By Vaidehi Gautam
Save Lakshadweep: Familiarise Yourselves with the Islands of Lakshadweep
This article is the first in a series of three articles trying to dive deeper into the issue of Lakshadweep and the repressive policies being proposed by the newly-appointed administration. This article aims to familiarize the readers with the demography and culture of the island territory of Lakshadweep, and how the economy and administration functions.
A union territory is a type of administrative division in the Republic of India. Unlike the states of India, which have their own governments, union territories are federal territories governed, in part or in whole, by the Union Government of India. Lakshadweep is one of the eight union territories of India. Located 200-440 km off of the mainland’s south western coast, Lakshadweep is an archipelago of 35 islands, and were formerly known as Laccadive, Minicoy and Amindivi Islands.The islands used to be 36 in number but the Parali 1 island submerged in water due to sea erosion. Out of the 35 afloat islands, 10 are inhabited. Kavaratti serves as the administrative capital of the union territory. This region comes under the jurisdiction of Kerala High Court. The name Lakshadweep stands for “a hundred thousand islands” in Malayalam as well as Sanskrit.
The majority of the indigenious population is Muslim and most of them belong to the the Shafi school of the Sunni sect. The islanders are ethnically similar to Malayali people of the nearest Indian state of Kerala. Malayalam is the official as well as widely spoken language. Other languages spoken by the natives include Dhivehi, Jeseri dialect and Mahl dialect. The total population of the territory is 64,429 according to the 2011 census. Agatti has an airport with direct flights from Kochi.
On 1 November 1956, during the reorganization of Indian states, the Lakshadweep islands were separated from Malabar District and organised into a separate union territory for administrative purposes. The new territory was called Laccadive, Minicoy, and Amindivi Islands before adopting the Lakshadweep name on 1 November 1973. The headquarters of the new union territory remained at Kozhikode for nearly a decade until 1964. In 1964, the seat of administrator of the islands was shifted to Kavaratti.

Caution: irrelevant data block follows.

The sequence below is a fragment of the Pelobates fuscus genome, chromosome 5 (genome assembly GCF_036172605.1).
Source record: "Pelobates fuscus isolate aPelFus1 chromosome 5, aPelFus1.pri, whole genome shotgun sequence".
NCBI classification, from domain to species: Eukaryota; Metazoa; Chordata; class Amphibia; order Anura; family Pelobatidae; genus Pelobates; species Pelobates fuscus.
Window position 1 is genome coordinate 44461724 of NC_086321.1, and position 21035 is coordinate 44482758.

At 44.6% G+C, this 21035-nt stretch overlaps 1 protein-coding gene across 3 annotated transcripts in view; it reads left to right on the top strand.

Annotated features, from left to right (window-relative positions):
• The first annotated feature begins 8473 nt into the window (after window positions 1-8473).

The islands constitute a single Indian district, and are governed by an administrator appointed by the President of India under article 239 of the constitution. The current administrator is Praful Khoda Patel. There are ten sub-divisions of the territory. In Minicoy and Agatti the Sub Division is under a Deputy Collector while in the remaining eight islands developmental activities are coordinated by Sub Divisional Officers. The Collector cum Development Commissioner who is also the District Magistrate oversees matters coming under district administration, such as revenue, land settlement, law and order. The District Magistrate is assisted by one Additional District Magistrate and Ten Executive Magistrates with respect to enforcement of law and order. Administrator in his capacity as Inspector General of Lakshadweep Police has command and control of the Lakshadweep Police. The Administration Secretariat is in Kavaratti. For the judiciary, the union territory corresponds to the Kerala High Court at Kochi along with a system of lower courts. The territory elects one member to the lower house of the Indian parliament, the Lok Sabha.
Fishing: Fishing also forms a major segment of the territory’s economy, with tuna as the primary catch. Freshly caught tuna is processed by drying it in the sun after cooking and smoking. The resultant product, known as ‘mas’, are popular products exported from these islands to southeast Asian countries. Eleven workshops in the islands and two boat building yards cater to the needs of fishermen. There are 375 boats in operation in Lakshadweep. Many fishermen continue an ancient tradition of skilled navigation. Some still sail between the islands and the Indian mainland in distinctive craft called odam.
Agriculture: Coconut palms are the agricultural mainstay of Lakshadweep. Copra is produced and exported to the mainland. In some places the underlying coral has been excised and the tracts fertilized with organic matter, which has allowed the cultivation of bananas, vegetables, edible root crops, and millet.
Tourism: Although the government of Lakshadweep promotes tourism, the industry is closely monitored to guard against negative environmental impact. Permits are needed to visit the territory. Government-sponsored tour packages are available. However, certain new regulations proposed by the newly appointed Administrator Patel, aims to expand the tourism sector, something that the next article in this series would focus on.
Kractivist’s campaign stands in support of #SaveLakshadweep. It is important for the readers to refer to the upcoming articles on this subject in order to enlighten themselves with the problems that citizens of Lakshadweep are going through. We demand the government to take cognisance of the demands of the residents, locals and experts and take back the arbitrary regulations that threaten the cultural, socio-political and ecological fabric of Lakshadweep.
We stand by the people of Lakshadweep and attempt to amplify their demands with a twitter storm on Monday , 28th June from 5 pm to 8 pm. Join us in our efforts to keep the national and global attention on Lakshadweep.